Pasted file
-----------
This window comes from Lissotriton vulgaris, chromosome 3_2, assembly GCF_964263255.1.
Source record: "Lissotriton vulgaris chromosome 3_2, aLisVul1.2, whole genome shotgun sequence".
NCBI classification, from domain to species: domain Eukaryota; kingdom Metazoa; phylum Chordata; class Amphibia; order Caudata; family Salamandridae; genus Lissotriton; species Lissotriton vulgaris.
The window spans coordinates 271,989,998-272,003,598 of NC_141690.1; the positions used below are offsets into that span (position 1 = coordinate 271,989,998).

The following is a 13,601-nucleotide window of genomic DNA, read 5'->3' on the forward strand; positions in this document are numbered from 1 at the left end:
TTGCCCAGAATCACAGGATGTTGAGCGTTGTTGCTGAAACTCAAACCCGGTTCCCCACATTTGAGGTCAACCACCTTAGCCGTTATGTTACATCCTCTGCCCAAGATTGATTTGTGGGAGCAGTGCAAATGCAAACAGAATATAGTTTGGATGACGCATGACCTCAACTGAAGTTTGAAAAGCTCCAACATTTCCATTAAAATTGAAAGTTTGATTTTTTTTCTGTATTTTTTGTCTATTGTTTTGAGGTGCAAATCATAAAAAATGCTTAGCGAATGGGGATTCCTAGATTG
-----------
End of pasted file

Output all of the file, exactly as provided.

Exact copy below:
This window comes from Lissotriton vulgaris, chromosome 3_2, assembly GCF_964263255.1.
Source record: "Lissotriton vulgaris chromosome 3_2, aLisVul1.2, whole genome shotgun sequence".
NCBI classification, from domain to species: domain Eukaryota; kingdom Metazoa; phylum Chordata; class Amphibia; order Caudata; family Salamandridae; genus Lissotriton; species Lissotriton vulgaris.
The window spans coordinates 271,989,998-272,003,598 of NC_141690.1; the positions used below are offsets into that span (position 1 = coordinate 271,989,998).

The following is a 13,601-nucleotide window of genomic DNA, read 5'->3' on the forward strand; positions in this document are numbered from 1 at the left end:
TTGCCCAGAATCACAGGATGTTGAGCGTTGTTGCTGAAACTCAAACCCGGTTCCCCACATTTGAGGTCAACCACCTTAGCCGTTATGTTACATCCTCTGCCCAAGATTGATTTGTGGGAGCAGTGCAAATGCAAACAGAATATAGTTTGGATGACGCATGACCTCAACTGAAGTTTGAAAAGCTCCAACATTTCCATTAAAATTGAAAGTTTGATTTTTTTTCTGTATTTTTTGTCTATTGTTTTGAGGTGCAAATCATAAAAAATGCTTAGCGAATGGGGATTCCTAGATTG